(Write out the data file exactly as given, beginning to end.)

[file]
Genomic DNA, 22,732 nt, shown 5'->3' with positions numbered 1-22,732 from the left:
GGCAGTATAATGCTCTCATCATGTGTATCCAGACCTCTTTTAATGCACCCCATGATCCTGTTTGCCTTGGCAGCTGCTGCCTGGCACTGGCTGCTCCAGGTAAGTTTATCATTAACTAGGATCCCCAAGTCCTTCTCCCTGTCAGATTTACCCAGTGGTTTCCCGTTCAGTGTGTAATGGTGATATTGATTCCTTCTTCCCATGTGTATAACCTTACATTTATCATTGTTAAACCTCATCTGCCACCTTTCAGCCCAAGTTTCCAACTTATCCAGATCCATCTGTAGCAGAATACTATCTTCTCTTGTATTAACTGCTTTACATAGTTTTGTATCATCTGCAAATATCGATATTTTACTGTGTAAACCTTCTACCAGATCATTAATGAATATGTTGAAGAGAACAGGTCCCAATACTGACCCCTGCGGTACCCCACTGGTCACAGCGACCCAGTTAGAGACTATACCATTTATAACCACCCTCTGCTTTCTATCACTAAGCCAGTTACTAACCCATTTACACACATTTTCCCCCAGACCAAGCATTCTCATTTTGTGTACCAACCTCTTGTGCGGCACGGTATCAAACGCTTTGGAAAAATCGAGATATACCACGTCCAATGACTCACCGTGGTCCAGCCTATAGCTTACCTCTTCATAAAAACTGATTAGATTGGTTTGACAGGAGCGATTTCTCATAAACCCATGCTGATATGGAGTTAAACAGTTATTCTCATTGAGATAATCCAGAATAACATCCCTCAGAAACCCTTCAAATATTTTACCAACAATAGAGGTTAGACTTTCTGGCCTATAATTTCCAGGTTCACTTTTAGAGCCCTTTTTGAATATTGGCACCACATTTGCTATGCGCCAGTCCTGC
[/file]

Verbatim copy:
Genomic DNA, 22,732 nt, shown 5'->3' with positions numbered 1-22,732 from the left:
GGCAGTATAATGCTCTCATCATGTGTATCCAGACCTCTTTTAATGCACCCCATGATCCTGTTTGCCTTGGCAGCTGCTGCCTGGCACTGGCTGCTCCAGGTAAGTTTATCATTAACTAGGATCCCCAAGTCCTTCTCCCTGTCAGATTTACCCAGTGGTTTCCCGTTCAGTGTGTAATGGTGATATTGATTCCTTCTTCCCATGTGTATAACCTTACATTTATCATTGTTAAACCTCATCTGCCACCTTTCAGCCCAAGTTTCCAACTTATCCAGATCCATCTGTAGCAGAATACTATCTTCTCTTGTATTAACTGCTTTACATAGTTTTGTATCATCTGCAAATATCGATATTTTACTGTGTAAACCTTCTACCAGATCATTAATGAATATGTTGAAGAGAACAGGTCCCAATACTGACCCCTGCGGTACCCCACTGGTCACAGCGACCCAGTTAGAGACTATACCATTTATAACCACCCTCTGCTTTCTATCACTAAGCCAGTTACTAACCCATTTACACACATTTTCCCCCAGACCAAGCATTCTCATTTTGTGTACCAACCTCTTGTGCGGCACGGTATCAAACGCTTTGGAAAAATCGAGATATACCACGTCCAATGACTCACCGTGGTCCAGCCTATAGCTTACCTCTTCATAAAAACTGATTAGATTGGTTTGACAGGAGCGATTTCTCATAAACCCATGCTGATATGGAGTTAAACAGTTATTCTCATTGAGATAATCCAGAATAACATCCCTCAGAAACCCTTCAAATATTTTACCAACAATAGAGGTTAGACTTTCTGGCCTATAATTTCCAGGTTCACTTTTAGAGCCCTTTTTGAATATTGGCACCACATTTGCTATGCGCCAGTCCTGC